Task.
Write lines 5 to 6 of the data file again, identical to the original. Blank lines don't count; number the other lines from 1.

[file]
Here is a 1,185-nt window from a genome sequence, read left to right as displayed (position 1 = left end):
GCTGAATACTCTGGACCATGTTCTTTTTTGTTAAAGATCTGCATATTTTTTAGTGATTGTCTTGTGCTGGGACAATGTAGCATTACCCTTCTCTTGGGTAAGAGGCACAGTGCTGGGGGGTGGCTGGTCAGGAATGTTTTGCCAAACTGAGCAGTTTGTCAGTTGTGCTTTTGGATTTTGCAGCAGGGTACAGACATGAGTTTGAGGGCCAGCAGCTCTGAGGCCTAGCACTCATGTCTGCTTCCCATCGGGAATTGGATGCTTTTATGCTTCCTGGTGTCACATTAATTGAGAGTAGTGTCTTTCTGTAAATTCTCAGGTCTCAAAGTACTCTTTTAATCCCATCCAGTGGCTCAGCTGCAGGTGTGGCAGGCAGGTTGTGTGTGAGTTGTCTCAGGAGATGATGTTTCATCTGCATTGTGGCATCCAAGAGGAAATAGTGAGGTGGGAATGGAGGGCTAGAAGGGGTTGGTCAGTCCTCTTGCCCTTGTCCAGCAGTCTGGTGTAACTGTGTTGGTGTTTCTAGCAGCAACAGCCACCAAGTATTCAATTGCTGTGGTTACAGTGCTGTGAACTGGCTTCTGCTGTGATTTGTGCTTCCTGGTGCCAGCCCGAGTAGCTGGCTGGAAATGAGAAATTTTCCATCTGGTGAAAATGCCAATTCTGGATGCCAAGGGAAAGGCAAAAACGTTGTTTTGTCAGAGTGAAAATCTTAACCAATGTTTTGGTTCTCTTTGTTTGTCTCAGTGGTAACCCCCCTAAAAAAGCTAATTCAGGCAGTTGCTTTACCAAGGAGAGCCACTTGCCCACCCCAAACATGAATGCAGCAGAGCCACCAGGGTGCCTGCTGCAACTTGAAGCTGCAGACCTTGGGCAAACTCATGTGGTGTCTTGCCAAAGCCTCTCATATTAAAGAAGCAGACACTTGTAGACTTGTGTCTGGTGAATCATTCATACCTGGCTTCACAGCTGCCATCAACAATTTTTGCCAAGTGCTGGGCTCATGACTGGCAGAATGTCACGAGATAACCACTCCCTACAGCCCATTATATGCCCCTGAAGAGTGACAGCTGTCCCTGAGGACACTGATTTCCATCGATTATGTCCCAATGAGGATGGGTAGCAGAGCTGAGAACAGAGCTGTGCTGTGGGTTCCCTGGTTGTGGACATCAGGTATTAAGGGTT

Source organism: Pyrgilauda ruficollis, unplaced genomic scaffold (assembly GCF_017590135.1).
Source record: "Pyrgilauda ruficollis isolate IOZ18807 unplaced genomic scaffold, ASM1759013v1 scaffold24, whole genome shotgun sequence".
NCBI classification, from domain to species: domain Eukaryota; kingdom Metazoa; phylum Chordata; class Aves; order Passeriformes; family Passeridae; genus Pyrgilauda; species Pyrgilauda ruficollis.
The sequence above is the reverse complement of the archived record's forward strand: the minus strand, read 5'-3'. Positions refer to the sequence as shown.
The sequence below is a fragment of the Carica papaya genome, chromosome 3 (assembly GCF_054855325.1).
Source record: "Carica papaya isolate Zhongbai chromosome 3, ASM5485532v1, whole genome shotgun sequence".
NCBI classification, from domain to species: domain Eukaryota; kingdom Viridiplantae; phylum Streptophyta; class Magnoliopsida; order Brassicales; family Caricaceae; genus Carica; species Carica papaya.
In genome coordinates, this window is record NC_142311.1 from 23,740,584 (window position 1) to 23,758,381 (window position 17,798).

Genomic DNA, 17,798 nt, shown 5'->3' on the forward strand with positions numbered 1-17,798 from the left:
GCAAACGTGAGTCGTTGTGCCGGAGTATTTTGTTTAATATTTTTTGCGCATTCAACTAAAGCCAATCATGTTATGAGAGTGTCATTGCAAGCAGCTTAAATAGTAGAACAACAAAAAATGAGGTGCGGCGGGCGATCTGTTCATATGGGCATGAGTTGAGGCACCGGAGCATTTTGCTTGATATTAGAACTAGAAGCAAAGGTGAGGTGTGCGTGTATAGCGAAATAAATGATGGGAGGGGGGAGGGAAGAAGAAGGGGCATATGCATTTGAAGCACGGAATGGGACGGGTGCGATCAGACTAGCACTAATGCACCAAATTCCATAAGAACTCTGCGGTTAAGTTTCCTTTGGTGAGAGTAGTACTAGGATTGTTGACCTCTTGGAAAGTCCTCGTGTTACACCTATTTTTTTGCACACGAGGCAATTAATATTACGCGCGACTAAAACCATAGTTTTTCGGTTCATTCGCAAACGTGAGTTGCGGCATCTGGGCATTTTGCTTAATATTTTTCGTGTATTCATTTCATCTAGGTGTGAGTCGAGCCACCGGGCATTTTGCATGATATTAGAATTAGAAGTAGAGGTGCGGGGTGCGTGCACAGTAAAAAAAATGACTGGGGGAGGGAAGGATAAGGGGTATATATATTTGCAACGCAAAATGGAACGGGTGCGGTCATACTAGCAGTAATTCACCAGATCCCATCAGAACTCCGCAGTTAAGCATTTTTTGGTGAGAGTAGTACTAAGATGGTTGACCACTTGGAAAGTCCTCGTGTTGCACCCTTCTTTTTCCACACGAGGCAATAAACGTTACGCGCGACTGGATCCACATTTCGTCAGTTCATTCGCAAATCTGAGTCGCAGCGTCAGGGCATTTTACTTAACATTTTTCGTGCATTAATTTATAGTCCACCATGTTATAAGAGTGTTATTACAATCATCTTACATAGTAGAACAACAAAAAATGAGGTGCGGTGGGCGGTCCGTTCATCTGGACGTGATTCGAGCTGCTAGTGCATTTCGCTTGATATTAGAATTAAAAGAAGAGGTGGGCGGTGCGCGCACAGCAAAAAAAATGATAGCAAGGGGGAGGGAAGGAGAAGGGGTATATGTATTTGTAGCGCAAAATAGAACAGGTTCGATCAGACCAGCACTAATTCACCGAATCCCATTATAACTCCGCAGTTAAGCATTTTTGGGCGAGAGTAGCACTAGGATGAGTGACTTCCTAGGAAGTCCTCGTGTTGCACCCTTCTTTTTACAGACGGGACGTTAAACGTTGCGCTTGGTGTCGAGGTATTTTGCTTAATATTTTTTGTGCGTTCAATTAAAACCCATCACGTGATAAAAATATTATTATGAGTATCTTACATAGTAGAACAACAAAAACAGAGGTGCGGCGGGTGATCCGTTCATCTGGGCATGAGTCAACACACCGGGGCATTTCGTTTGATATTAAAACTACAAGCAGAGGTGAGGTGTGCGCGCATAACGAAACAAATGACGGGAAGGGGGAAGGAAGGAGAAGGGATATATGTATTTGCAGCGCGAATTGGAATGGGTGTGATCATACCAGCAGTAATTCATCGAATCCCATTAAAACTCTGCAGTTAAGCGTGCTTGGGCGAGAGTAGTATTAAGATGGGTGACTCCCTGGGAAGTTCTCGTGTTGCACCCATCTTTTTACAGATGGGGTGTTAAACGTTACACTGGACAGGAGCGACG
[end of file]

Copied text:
NCBI classification, from domain to species: domain Eukaryota; kingdom Metazoa; phylum Chordata; class Aves; order Passeriformes; family Passeridae; genus Pyrgilauda; species Pyrgilauda ruficollis.
The sequence above is the reverse complement of the archived record's forward strand: the minus strand, read 5'-3'. Positions refer to the sequence as shown.